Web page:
updated on 21 November 2023
QuestionHow might AI affect the energy transition?
In researching this topic, I came across a study that found that 93% of the environmental UN Sustainable Development Goals (SDGs) can be achieved with the aid of next generation digital technologies, specifically, artificial intelligence (AI). With further research, it’s become clear to me that not only can AI overwhelmingly power (excuse the pun) the SDGs, but if AI and AI-powered solutions are adopted quickly and on large scales within the future energy space, they could also be instrumental in our transition to a low carbon economy.
One way in which AI is likely to continue to affect the energy transition is by improving the efficiency and effectiveness of renewable energy sources by optimising their use. Smart grid management has the potential to improve grid agility and resilience as the AI algorithms can balance energy supply and demand and optimise transmission and distribution of power from sources such as solar or wind. Internet of Things (IoT) sensors across a smart grid can also help to detect risk at a much earlier stage and redistribute energy to balance loads and reduce outages more efficiently than the traditional grid infrastructure. As extreme climate events become more common, traditional grid operators are being forced to review current practices and use innovation to fulfil the demand for renewable energy while retaining operational efficiency.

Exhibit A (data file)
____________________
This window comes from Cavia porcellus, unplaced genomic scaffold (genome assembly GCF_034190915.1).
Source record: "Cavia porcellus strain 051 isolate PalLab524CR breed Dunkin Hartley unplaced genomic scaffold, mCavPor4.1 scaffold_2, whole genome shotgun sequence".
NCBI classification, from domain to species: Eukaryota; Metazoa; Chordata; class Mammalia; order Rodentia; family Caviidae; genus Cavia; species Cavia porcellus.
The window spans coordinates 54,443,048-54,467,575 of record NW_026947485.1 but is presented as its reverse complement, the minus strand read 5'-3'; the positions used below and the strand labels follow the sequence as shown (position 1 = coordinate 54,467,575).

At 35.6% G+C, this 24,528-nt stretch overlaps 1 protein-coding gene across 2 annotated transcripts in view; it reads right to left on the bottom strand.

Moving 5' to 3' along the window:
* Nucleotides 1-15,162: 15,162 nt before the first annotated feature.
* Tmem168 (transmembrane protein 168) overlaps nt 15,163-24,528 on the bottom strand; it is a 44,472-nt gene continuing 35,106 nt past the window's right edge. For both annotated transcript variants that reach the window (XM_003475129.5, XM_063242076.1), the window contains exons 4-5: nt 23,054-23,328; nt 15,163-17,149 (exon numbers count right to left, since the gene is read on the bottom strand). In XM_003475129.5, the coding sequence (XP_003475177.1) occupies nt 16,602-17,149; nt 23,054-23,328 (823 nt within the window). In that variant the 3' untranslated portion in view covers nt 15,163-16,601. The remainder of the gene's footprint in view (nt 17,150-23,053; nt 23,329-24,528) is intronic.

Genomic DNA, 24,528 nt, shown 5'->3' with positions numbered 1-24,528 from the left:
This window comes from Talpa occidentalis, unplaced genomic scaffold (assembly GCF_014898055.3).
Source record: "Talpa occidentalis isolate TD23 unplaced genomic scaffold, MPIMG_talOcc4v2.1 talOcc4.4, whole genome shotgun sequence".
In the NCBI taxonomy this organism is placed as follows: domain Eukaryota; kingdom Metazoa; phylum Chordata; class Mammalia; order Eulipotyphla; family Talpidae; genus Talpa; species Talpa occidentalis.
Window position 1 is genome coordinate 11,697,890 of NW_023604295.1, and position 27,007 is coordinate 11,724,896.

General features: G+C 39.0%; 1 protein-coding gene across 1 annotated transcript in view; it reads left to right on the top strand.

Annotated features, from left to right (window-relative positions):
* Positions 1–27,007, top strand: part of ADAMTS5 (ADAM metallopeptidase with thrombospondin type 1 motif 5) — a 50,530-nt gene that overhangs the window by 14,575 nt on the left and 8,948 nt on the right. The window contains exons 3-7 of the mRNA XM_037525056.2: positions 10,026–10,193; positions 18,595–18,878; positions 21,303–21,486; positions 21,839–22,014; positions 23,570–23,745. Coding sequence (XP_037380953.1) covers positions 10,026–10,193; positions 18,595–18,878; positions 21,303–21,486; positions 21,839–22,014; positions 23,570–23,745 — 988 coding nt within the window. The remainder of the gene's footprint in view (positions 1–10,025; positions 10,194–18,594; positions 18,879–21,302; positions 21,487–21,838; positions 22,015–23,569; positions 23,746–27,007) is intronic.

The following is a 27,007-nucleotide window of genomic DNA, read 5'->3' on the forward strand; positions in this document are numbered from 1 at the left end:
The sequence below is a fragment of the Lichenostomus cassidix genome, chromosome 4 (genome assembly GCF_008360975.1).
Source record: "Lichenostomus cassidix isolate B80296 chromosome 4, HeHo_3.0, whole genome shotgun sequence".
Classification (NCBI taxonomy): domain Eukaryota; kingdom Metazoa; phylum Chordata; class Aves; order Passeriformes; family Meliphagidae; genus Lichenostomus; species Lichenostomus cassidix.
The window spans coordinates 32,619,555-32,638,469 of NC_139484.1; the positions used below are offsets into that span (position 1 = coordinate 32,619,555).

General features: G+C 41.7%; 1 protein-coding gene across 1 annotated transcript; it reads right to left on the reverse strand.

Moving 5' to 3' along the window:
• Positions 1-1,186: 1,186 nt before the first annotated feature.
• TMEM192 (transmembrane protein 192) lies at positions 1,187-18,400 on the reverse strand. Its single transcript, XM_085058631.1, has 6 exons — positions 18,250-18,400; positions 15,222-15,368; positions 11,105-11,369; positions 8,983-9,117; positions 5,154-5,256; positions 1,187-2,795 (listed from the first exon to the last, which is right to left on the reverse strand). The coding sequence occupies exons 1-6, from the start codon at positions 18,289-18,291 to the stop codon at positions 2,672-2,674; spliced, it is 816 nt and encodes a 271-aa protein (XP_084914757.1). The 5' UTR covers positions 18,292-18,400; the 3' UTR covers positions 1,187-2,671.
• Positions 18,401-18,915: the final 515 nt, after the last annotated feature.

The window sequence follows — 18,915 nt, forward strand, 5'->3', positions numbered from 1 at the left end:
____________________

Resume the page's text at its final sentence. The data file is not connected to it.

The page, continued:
Conveniently, smart grids also offer consumers an insight into the energy they use and, any energy they produce and store themselves. Representing something of a paradigm shift from traditional energy generation, the rise of the ‘prosumer’, that’s, a consumer that produces energy themselves either to offset their own energy demand (and costs) or to sell back to the grid as surplus, has the potential to accelerate the success of smart grids. Data arising from the smart grid can also increase sustainability and transparency by engaging consumers and helping to democratise the grid.
However, smart grids can come with significant initial overheads and time demands. Equally, smart grids can be vulnerable to cyberattacks given the intricacy of AI technologies, sensors and software involved in transmitting and distributing renewable power. In discussing how developers could overcome these challenges with an associate in the corporate future energy team, I found out about a successful grassroots initiative, Brooklyn Microgrid, which started with peer-to-peer energy transactions and has now become a marketplace for residential and commercial prosumers to buy and sell locally generated renewable energy. On further research, I discovered that ‘Exergy’ is a permissioned data platform used across the Microgrid, which is powered by blockchain technology to create localised energy marketplaces for buying and selling energy across existing grid infrastructure. As blockchain technology is powered by a decentralised distributed ledger system whereby transactions are recorded and verified by the prosumers themselves, it’s less vulnerable to cyberattacks (albeit no technology is ever 100% secure). Perhaps a model interlinking AI and blockchain technologies to handle data to produce and transmit renewable energy would offer a more sustainable network.